Introduction: How to Frame a 3D Object
Ever had something other than a picture you wanted to frame? This Instructable will assist you in that endeavor.
Step 1: Define the Scope of the Project
The first step is to gather what you want to frame. This will give you an idea on the size of the items you are going to fabricate. I am a knife collector and I had amassed a group of 'Lion Head' hunting knives made in Germany in the 1950ies and 60ies that I wanted to frame.
Step 2: Plan the Frame and Gather the Material
Once you have ALL the items you want to display, you must deside on just how big you want to make the frame and obtain the amount of material needed. The frame is made up of two components, a 'picture frame on steroides' called a Shadow Box and an Insert that holds the items to be displayed. Being a woodworker, I decided I would make my project out of wood. I arranged the display items in a visually pleasing manner and measured just how big the Insert needed to be. I then cut a piece of 1/4 inch plywood remembering that I would need 1/2 inch extra to go under the Shadow Box's overhang. I then built the Shadow Box. Although I have the power tools to work wood, this project can be made using only hand tools.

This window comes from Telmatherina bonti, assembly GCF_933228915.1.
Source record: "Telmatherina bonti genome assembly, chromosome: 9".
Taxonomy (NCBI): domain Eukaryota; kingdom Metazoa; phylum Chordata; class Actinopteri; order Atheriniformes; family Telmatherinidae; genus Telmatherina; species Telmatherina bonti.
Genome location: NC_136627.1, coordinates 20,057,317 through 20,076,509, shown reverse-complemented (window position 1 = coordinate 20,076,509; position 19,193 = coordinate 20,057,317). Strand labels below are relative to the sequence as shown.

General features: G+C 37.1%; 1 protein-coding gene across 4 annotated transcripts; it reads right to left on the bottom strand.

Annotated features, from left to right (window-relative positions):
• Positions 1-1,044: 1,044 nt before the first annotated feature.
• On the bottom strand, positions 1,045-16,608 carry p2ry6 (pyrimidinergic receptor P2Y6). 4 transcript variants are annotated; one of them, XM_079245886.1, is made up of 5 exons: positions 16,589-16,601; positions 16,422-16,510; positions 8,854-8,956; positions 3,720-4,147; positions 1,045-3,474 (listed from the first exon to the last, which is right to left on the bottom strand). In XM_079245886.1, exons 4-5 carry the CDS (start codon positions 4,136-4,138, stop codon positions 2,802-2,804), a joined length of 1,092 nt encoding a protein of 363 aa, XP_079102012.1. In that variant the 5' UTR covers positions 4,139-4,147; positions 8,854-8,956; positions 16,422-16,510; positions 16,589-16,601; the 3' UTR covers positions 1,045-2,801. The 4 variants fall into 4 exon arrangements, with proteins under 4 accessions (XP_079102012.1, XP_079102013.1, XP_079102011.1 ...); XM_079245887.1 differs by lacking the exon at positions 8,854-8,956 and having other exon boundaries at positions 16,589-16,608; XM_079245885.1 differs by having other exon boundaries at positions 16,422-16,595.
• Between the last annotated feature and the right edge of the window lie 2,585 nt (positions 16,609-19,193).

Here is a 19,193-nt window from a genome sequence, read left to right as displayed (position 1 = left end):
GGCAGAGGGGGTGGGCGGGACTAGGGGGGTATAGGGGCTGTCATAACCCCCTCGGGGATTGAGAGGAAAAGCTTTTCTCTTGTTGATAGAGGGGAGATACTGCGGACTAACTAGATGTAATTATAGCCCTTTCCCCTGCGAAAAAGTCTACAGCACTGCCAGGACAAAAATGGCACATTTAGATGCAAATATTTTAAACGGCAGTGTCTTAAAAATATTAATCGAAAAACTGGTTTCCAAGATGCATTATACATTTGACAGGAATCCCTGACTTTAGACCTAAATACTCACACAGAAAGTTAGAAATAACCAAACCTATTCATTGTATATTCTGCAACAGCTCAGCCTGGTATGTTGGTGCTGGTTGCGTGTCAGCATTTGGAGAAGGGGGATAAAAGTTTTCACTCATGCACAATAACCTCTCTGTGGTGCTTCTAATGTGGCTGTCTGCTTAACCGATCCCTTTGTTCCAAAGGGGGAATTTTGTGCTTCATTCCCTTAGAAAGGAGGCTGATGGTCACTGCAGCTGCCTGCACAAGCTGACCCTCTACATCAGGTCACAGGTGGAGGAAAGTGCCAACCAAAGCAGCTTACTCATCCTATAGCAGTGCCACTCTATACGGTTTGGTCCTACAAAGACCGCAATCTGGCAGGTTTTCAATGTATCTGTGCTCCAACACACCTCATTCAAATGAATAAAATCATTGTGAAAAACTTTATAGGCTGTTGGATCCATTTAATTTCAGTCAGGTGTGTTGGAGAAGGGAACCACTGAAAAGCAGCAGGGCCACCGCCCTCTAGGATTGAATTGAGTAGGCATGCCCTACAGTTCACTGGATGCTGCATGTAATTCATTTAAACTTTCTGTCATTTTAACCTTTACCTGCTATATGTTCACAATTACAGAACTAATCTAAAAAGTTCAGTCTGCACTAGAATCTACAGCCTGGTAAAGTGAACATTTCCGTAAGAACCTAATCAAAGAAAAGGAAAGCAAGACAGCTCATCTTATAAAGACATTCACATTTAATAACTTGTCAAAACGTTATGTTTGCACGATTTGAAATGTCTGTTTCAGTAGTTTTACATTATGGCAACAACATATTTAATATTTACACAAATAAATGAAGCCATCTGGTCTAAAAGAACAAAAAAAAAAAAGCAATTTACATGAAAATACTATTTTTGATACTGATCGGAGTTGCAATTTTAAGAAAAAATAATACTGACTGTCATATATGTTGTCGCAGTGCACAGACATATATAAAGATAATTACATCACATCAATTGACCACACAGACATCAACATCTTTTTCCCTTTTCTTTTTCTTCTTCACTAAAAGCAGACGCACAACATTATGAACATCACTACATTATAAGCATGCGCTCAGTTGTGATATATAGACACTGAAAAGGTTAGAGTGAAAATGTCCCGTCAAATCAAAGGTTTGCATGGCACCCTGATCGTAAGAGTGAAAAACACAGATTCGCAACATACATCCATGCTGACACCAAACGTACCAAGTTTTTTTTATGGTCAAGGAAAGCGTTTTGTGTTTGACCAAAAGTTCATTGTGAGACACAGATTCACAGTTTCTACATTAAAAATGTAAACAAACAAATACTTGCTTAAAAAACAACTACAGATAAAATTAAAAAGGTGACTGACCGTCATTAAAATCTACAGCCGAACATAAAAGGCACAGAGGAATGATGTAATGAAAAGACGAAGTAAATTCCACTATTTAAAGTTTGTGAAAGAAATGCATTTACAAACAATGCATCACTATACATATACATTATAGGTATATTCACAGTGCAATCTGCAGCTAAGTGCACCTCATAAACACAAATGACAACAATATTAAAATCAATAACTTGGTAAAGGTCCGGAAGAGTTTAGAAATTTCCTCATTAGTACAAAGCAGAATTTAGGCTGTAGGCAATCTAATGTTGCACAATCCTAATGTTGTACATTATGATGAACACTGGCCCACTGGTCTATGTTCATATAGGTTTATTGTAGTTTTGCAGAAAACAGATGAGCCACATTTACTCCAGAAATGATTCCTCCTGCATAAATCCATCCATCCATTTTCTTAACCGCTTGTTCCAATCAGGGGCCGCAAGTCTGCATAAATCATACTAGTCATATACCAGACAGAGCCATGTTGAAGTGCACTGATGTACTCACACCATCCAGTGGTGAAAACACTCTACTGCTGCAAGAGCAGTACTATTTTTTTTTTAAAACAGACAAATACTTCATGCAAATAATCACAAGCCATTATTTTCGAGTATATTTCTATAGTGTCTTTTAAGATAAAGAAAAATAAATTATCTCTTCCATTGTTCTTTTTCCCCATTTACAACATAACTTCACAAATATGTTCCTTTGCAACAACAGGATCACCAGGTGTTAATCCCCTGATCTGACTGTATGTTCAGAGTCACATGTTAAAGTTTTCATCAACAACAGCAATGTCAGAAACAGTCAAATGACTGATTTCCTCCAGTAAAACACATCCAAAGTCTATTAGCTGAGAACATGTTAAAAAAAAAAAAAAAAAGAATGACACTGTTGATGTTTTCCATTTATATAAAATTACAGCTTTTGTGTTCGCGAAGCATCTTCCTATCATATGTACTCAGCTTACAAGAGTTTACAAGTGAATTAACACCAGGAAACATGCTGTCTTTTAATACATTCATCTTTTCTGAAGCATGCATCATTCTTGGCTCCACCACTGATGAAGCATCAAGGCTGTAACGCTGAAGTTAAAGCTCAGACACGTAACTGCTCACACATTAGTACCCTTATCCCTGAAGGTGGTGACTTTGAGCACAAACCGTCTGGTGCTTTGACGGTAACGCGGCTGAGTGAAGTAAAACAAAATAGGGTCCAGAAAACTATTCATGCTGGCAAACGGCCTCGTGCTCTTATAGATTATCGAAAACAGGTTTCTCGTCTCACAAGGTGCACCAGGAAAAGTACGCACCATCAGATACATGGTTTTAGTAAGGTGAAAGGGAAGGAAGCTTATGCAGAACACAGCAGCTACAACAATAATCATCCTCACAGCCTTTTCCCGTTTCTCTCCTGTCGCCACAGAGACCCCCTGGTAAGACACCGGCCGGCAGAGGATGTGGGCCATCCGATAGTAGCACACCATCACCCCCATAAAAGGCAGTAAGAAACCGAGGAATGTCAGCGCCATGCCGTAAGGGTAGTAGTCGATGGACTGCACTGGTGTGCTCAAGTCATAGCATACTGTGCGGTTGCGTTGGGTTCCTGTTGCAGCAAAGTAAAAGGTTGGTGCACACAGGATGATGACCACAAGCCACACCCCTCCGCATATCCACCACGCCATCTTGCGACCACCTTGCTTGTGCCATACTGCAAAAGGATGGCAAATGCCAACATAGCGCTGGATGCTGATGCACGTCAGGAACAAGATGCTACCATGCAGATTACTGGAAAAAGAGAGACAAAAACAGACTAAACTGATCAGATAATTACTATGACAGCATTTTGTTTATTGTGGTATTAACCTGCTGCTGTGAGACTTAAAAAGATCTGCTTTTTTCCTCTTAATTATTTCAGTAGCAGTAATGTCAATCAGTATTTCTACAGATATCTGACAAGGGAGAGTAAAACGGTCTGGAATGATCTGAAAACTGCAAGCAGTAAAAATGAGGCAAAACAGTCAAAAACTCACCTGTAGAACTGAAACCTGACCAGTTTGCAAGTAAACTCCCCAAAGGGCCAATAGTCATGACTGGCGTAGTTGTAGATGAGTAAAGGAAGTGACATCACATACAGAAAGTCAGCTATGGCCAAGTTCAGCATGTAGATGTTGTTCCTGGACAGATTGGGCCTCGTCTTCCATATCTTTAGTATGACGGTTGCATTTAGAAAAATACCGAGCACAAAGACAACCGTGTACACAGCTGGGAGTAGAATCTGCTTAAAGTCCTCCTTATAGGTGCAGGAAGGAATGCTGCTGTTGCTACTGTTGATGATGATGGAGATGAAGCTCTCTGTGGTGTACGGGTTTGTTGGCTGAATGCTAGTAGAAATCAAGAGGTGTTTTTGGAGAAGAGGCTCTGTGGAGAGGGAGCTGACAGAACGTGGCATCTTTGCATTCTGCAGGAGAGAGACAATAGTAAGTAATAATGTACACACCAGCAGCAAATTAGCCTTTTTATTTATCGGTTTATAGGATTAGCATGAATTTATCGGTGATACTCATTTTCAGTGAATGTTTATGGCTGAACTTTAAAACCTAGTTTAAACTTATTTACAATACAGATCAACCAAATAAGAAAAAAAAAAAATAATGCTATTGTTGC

Step 3: Cuting the Insert
Once both Components are built, it is time to mount the Display items. Arrainging them on the Insert, I traced around them and cut their outlines out in a Jigsaw, however I could have just as easily used a Copeing Saw . At this point, what happens next will depend on what you are going to mount. If all the items in your display are 1/4 inch thick or less, all you would need to do is glue a second 1/4 inch piece of plywood to the back of the Insert, finish it in a pleasing manner and glue it into the Shadow Box. If the items are thicker, you will have to use thicker material and hollow it out as needed. I recomend only going the thickness of Dimentional Lumber, 3/4 inch at a time. The Lion Head Plaque I used is set in only a 1/4 inch but the knives are set in over 1/2 inch so I needed to glue two different thickness of wood to the back of the Insert in the proper locations. I used a Dermel with a Router Attachment to hollow out but, some hand wood carving tools would have worked as well.
Step 4: Putting It Together
Once the Insert and Shadow Box are complete, I put the Insert into the Shadow Box. Using a few small blocks of wood, one on each side, and some Contact Cement, I mounted the Insert to the Shadow Box. Again, what happens here depends on how and what you are displaying. My display was open, and I was going to add the display pieces later. If you were going to close the display with a front of glass or plastic, you would have to have your display pieces in their places at this point.
Step 5: Final Things
To make the knives stand out a little, I painted the inside of the cut outs with flat black paint. I then mounted the Lion Head Plaque using its wall mount and wood screw and put the knives in their holes.
Step 6: Last
To hold the knives in their holes and to protect the blades from people touching them, I made a cover out of plastic and screwed it to the Insert
Step 7: Thing Thought of Later
Because I was mounting 3 hunting knives and a cast iron plaque, I needed to use wood for the 'holes' however, if what you are mounting is light weight, you could apply Expanding Foam to the back of the Insert. This would be easier to hollow out than wood.